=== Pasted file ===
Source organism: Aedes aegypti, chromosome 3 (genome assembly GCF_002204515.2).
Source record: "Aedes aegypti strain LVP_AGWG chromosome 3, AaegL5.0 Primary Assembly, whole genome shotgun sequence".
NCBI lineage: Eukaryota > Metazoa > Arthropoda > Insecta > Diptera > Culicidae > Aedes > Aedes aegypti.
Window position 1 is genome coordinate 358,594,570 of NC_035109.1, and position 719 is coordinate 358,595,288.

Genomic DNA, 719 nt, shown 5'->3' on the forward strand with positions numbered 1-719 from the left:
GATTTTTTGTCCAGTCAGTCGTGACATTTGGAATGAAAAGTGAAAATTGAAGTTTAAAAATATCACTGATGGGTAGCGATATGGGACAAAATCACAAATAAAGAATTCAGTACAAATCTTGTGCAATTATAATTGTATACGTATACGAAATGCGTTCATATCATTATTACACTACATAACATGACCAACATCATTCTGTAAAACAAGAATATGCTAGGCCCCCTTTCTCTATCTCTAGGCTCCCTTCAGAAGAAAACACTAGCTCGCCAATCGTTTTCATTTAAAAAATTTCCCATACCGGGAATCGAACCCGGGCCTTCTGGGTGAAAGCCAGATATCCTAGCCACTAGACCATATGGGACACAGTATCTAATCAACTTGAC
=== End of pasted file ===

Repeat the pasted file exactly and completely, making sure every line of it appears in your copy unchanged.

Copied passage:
Source organism: Aedes aegypti, chromosome 3 (genome assembly GCF_002204515.2).
Source record: "Aedes aegypti strain LVP_AGWG chromosome 3, AaegL5.0 Primary Assembly, whole genome shotgun sequence".
NCBI lineage: Eukaryota > Metazoa > Arthropoda > Insecta > Diptera > Culicidae > Aedes > Aedes aegypti.
Window position 1 is genome coordinate 358,594,570 of NC_035109.1, and position 719 is coordinate 358,595,288.

Genomic DNA, 719 nt, shown 5'->3' on the forward strand with positions numbered 1-719 from the left:
GATTTTTTGTCCAGTCAGTCGTGACATTTGGAATGAAAAGTGAAAATTGAAGTTTAAAAATATCACTGATGGGTAGCGATATGGGACAAAATCACAAATAAAGAATTCAGTACAAATCTTGTGCAATTATAATTGTATACGTATACGAAATGCGTTCATATCATTATTACACTACATAACATGACCAACATCATTCTGTAAAACAAGAATATGCTAGGCCCCCTTTCTCTATCTCTAGGCTCCCTTCAGAAGAAAACACTAGCTCGCCAATCGTTTTCATTTAAAAAATTTCCCATACCGGGAATCGAACCCGGGCCTTCTGGGTGAAAGCCAGATATCCTAGCCACTAGACCATATGGGACACAGTATCTAATCAACTTGAC